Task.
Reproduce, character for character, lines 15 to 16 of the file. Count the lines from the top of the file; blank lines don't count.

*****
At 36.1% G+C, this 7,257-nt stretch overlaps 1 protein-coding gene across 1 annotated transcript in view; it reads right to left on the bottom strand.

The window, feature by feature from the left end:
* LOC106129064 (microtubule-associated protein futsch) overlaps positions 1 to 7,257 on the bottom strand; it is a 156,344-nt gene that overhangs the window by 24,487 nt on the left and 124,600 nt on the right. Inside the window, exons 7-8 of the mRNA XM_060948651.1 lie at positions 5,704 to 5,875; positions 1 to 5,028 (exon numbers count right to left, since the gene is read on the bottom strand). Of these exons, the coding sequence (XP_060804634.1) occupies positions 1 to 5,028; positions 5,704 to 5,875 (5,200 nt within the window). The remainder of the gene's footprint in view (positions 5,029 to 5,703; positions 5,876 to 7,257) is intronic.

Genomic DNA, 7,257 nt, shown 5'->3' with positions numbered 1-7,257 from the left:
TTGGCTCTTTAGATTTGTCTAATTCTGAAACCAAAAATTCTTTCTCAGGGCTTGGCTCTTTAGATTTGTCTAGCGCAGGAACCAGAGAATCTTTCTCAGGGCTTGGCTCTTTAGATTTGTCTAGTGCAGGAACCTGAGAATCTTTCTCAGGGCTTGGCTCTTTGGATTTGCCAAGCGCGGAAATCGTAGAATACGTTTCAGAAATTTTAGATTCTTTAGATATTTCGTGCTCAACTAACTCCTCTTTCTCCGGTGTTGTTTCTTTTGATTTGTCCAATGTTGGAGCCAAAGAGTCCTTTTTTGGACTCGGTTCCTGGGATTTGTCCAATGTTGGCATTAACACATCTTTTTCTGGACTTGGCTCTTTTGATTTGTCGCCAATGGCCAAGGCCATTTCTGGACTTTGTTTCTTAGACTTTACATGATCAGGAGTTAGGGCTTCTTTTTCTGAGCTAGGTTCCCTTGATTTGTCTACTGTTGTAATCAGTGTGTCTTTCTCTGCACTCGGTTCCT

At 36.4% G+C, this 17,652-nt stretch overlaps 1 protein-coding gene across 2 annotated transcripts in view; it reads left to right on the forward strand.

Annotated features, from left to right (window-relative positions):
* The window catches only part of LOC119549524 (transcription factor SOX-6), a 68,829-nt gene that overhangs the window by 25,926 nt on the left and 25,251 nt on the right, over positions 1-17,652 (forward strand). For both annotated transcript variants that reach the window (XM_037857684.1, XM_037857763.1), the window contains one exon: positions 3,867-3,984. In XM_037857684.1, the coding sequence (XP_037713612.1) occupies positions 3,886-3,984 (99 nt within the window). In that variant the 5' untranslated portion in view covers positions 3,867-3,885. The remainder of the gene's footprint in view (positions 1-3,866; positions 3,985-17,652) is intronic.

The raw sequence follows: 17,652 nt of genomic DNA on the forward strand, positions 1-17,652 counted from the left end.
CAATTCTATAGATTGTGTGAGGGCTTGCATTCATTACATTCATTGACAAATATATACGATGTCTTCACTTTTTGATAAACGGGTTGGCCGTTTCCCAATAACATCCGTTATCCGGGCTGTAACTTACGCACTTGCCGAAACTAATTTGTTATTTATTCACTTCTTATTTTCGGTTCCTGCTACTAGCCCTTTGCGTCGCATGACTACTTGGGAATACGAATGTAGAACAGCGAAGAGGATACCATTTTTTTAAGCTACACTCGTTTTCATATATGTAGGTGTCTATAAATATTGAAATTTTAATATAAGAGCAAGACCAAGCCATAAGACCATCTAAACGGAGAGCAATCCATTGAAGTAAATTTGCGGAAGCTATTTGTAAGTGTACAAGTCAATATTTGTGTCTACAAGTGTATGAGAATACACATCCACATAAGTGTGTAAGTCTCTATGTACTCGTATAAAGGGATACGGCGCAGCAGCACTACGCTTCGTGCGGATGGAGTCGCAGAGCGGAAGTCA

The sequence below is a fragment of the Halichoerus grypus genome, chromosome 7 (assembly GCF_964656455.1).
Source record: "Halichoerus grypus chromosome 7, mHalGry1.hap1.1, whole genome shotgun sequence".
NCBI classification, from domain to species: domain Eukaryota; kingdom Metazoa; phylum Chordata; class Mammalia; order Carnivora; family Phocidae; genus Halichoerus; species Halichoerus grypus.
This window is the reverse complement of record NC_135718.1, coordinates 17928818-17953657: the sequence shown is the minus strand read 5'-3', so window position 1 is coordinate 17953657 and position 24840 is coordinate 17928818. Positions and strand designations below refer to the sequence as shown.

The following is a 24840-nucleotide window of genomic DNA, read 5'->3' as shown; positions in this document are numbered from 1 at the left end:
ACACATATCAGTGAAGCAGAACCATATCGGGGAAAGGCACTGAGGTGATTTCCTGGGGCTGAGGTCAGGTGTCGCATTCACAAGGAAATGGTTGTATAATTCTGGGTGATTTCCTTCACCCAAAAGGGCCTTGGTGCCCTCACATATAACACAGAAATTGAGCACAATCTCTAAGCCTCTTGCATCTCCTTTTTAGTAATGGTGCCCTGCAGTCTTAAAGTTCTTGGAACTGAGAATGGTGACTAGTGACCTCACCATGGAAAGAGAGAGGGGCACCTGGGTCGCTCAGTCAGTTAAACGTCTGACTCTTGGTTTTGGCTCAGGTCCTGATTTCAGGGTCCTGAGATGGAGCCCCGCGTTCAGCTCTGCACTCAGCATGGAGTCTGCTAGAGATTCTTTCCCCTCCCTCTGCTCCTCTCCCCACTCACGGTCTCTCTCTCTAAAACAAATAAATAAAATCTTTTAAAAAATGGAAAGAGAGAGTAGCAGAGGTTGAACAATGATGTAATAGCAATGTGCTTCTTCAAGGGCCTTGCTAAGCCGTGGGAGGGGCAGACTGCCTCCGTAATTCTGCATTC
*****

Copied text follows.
The following is a 24840-nucleotide window of genomic DNA, read 5'->3' as shown; positions in this document are numbered from 1 at the left end:
ACACATATCAGTGAAGCAGAACCATATCGGGGAAAGGCACTGAGGTGATTTCCTGGGGCTGAGGTCAGGTGTCGCATTCACAAGGAAATGGTTGTATAATTCTGGGTGATTTCCTTCACCCAAAAGGGCCTTGGTGCCCTCACATATAACACAGAAATTGAGCACAATCTCTAAGCCTCTTGCATCTCCTTTTTAGTAATGGTGCCCTGCAGTCTTAAAGTTCTTGGAACTGAGAATGGTGACTAGTGACCTCACCATGGAAAGAGAGAGGGGCACCTGGGTCGCTCAGTCAGTTAAACGTCTGACTCTTGGTTTTGGCTCAGGTCCTGATTTCAGGGTCCTGAGATGGAGCCCCGCGTTCAGCTCTGCACTCAGCATGGAGTCTGCTAGAGATTCTTTCCCCTCCCTCTGCTCCTCTCCCCACTCACGGTCTCTCTCTCTAAAACAAATAAATAAAATCTTTTAAAAAATGGAAAGAGAGAGTAGCAGAGGTTGAACAATGATGTAATAGCAATGTGCTTCTTCAAGGGCCTTGCTAAGCCGTGGGAGGGGCAGACTGCCTCCGTAATTCTGCATTC